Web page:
Webpixels CSS includes an extensive color system that themes our styles and components. This enables more comprehensive customization and extension for any project.
The source Sass files include three maps to help you quickly and easily loop over a list of colors and their hex values.
$colorslists all our available colors
$theme-colorslists all semantically named theme colors (shown below)
$grayslists all tints and shades of gray
All the colors are available as Sass variables and a Sass map in the variables file. We use them to create a subset of these colors for a theme palette for easier usage. It allows you to remain consistent.
We manually created variables for every tint and shade ourselves. We specify the midpoint value (e.g.,
$indigo-500) and use custom color functions to tint (lighten) or shade (darken) our colors via Sass’s mix() color function.
Changing default values
When you do need to customize your palette, you can configure your base colors which will automatically create a complete suite of colors. Be sure to monitor contrast ratios as you customize colors.
All variables in the
$colors map are defined as standalone variables. To modify an existing color in our
$colors map, add the following to your custom Sass file:
$blue: #3b6eff; $indigo: #6366F1; $purple: #5F1F7A; $pink: #FF92AE; $red: #F16063; $orange: #F7936F; $yellow: #fdb813; $green: #66CB9F; $teal: #4DD9CB; $cyan: #68DBF2;
We use a subset of all colors to create a smaller color palette for generating color schemes, also available as Sass variables. This enables more comprehensive customization and extension for any project.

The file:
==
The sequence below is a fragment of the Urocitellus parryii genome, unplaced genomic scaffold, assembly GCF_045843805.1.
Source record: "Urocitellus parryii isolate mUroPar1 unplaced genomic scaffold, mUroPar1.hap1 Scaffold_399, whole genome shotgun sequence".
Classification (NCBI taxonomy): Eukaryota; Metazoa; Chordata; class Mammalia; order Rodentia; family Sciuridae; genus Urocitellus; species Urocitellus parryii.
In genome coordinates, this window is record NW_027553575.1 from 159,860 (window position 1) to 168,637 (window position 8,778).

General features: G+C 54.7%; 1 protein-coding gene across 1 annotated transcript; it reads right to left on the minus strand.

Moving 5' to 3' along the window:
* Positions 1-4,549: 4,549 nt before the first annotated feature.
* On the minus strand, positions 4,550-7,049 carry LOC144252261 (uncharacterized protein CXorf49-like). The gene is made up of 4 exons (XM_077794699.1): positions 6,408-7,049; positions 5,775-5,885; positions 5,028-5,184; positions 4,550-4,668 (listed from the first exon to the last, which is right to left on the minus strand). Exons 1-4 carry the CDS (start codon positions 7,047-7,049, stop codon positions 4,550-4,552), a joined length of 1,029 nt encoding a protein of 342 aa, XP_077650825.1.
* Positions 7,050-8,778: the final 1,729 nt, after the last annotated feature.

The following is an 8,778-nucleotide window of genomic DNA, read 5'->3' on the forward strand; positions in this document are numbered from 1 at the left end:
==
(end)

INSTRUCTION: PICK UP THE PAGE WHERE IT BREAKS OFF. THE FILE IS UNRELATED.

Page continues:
Available theme colors
Changing theme colors
Since now we have a pre-defined color palette it is easy to change the default theme colors just by swaping the default value. You can use the variable below for customization.
$primary: $indigo; $secondary: $gray-300; $tertiary: $pink; $neutral: $white; $success: $green; $info: $cyan; $warning: $orange; $danger: $red; $light: $gray-200; $dark: $gray-900;
Available gray colors
Each gray color has a specific use in our themes. Some of them are used for backgrounds, some of them are used for component properties or text colors.
How to use gray colors
Each gray shade was specially created to be used in certain situations. The table below will give you an idea of how we use them:
|Gray 50||Alternate backgrounds|
|Gray 100||Base backgrounds|
|Gray 200||Base backgrounds|
|Gray 300||Base backgrounds|
|Gray 400||Base backgrounds|
|Gray 500||Disabled text|
|Gray 600||Placeholder and muted text|
|Gray 700||Base text colors|
|Gray 800||Alternate text color|
|Gray 900||Text color used on heading, titles|
Changing gray colors
Inside the variables file you will find the pre-defined gray colors and Sass map. Here’s an example of the variables used:
$gray-50: #FAFAFA; $gray-100: #F7FAFC; $gray-200: #EDF2F7; $gray-300: #E2E8F0; $gray-400: #CBD5E0; $gray-500: #A0AEC0; $gray-600: #718096; $gray-700: #425466; $gray-800: #2D3748; $gray-900: #1A202C;
There's wide range of shorthand responsive color, background, and border utility classes to modify an element’s appearance.
Convey meaning through color with a handful of color utility classes.
Convey meaning through background-color and add decoration with gradients.
Use border utilities to quickly style the border and border-radius of an element.
Utilities for generating beautiful gradients in your HTML.